Few Africans care, but 25 May is World Africa Day, commemorating the founding congress of the Organisation of African Unity, the forerunner of today's African Union.
Why 25 May? Quite simply, this day commemorates the creation of the Organisation of African Union (OAU) on 25 May 1963 in Addis Ababa, Ethiopia, under the patronage of Negus Haile Selassie. At the time, the aim of the nascent pan-African organisation was to unite the 32 newly independent states. But also to help the peoples who were not yet free to throw off the colonial yoke.
However, the idea had germinated a few years earlier. In 1958, when most of them were still under European domination, the First Congress of Independent African States met in Accra, Ghana, at the invitation of Kwame Nkrumah.
On this occasion, the participants - just a dozen representatives of the future 54 African countries - called for the creation of an "African Freedom Day" to "mark each year the progress of the liberation movement and to symbolise the determination of the peoples of Africa to free themselves from foreign domination and exploitation".
In this perspective, the day of 25 May is intended to symbolically underline the need to "strengthen the unity and solidarity of African states", according to the OAU charter, launched five years later.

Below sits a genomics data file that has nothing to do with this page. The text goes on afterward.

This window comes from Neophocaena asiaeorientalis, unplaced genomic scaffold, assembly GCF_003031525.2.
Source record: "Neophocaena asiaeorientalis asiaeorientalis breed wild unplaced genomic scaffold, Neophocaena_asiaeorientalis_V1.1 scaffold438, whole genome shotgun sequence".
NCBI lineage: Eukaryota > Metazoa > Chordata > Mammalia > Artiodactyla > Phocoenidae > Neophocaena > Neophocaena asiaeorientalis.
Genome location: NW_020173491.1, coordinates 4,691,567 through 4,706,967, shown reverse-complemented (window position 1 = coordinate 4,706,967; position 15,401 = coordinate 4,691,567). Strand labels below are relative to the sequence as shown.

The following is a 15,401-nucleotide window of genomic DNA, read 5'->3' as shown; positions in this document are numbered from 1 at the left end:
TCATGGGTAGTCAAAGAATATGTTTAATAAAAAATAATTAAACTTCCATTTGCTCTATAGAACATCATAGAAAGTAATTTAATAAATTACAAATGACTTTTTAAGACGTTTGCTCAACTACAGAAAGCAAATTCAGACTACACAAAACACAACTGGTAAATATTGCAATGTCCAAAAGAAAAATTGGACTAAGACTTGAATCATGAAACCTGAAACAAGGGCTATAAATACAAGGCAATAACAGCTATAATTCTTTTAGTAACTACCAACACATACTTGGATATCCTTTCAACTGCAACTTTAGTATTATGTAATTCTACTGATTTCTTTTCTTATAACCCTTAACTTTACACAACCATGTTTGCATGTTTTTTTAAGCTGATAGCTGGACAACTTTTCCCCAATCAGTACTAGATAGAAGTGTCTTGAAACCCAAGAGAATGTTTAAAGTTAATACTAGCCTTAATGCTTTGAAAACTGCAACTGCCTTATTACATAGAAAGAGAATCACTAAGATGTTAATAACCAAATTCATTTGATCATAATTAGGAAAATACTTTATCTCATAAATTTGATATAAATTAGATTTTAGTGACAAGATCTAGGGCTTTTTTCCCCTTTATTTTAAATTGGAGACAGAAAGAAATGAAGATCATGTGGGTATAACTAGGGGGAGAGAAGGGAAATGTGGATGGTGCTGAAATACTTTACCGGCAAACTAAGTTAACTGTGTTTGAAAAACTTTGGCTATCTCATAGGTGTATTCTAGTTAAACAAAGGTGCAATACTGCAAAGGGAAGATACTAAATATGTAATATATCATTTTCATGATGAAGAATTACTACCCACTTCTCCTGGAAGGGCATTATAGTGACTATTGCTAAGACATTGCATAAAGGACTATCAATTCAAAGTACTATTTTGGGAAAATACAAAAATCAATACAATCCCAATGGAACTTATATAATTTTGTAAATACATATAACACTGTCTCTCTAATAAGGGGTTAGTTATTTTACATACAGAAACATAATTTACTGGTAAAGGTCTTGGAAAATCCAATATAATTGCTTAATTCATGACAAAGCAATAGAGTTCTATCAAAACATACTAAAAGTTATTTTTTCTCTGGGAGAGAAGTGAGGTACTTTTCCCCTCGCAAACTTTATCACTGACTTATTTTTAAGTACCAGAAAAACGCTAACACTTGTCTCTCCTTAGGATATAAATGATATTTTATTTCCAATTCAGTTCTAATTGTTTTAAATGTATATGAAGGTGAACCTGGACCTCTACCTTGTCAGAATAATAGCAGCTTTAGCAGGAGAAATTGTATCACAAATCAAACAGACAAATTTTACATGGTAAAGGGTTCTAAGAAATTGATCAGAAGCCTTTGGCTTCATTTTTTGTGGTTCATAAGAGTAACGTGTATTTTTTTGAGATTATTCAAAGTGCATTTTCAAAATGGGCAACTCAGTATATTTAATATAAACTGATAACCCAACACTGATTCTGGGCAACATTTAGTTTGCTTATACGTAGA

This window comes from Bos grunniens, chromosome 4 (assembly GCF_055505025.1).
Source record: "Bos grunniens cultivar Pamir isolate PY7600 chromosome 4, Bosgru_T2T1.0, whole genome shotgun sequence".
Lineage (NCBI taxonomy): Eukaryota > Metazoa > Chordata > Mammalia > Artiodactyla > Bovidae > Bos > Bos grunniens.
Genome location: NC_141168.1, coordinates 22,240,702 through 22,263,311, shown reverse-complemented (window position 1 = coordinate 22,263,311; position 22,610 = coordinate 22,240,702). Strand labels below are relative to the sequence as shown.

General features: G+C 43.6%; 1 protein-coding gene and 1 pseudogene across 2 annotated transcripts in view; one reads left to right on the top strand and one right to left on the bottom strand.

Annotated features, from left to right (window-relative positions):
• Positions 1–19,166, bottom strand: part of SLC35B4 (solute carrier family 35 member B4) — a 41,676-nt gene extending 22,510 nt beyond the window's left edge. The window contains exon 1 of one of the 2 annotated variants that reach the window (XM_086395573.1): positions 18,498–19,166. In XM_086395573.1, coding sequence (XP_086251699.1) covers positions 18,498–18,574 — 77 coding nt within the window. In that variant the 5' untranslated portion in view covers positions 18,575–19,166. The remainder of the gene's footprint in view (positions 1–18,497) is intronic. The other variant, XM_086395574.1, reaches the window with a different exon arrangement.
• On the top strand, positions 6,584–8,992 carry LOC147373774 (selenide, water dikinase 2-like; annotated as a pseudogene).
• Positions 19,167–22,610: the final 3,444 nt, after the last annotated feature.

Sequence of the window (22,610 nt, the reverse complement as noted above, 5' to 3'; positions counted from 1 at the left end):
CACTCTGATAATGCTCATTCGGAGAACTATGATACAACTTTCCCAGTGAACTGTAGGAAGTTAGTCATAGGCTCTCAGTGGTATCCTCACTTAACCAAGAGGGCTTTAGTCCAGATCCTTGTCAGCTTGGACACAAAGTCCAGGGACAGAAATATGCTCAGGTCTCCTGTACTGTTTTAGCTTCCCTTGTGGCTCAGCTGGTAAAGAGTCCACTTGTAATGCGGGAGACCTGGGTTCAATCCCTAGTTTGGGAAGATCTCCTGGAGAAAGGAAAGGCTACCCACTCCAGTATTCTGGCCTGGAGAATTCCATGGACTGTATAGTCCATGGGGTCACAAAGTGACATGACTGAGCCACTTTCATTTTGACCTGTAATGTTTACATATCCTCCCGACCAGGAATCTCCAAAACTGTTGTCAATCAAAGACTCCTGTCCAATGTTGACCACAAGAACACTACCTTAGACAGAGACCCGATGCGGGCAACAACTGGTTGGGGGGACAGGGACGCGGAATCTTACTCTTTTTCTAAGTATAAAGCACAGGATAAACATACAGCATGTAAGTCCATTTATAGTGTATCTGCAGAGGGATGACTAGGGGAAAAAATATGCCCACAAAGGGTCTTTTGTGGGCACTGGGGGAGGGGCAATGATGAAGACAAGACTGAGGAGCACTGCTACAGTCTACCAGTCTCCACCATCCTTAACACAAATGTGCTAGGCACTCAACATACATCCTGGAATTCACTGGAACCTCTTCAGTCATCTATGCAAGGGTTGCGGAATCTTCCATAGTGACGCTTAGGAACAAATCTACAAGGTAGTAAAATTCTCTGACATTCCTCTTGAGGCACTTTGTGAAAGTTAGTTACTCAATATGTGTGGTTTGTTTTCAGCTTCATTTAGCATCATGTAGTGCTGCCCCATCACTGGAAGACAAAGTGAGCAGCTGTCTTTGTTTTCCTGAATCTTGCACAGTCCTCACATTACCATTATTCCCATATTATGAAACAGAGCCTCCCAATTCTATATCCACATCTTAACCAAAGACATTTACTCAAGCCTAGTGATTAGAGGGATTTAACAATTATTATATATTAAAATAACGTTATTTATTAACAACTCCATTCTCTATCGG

This text was written by Sylvanus Olympio, the "father of the Togolese nation", who died a few months earlier, in January 1963, during the coup that brought to power his successor Gnassingbé Eyadema, who would remain in power until 2005.
On 26 May 1963, the OAU Charter was signed by all participants except Morocco. At this meeting, it was decided to change the name of "African Freedom Day" to "African Liberation Day", set for 25 May. Eventually, this day became simply "Africa Day".
Although the OAU disappeared and gave way to the African Union (AU) in 2002, 25 May is still celebrated today.
This "World Day" sees all sorts of initiatives flourish to perpetuate its pan-African character.
Africans, for example, are invited to denounce the injustices that affect them by wearing a red scarf, at the initiative of the South Africans of Africans Rising, a movement that defines itself "for peace, justice and dignity". #AfricaDay.
A changing continent
Africa is a unique continent. The cradle of humanity, it is today a melting pot of peoples, languages, religions and traditions. Unfortunately, this should not hide the sad records Africa has broken: the lowest GDP per capita in the world, a very high debt, water shortages, not to mention AIDS, which affects more than 10% of the population. Today, encouraging signs are beginning to appear and the international community is showing a growing interest in Africa.
Films about Africa not to be missed:
- Out of Africa (1985)
- Blood Diamonds (2006)
- Invictus (2009)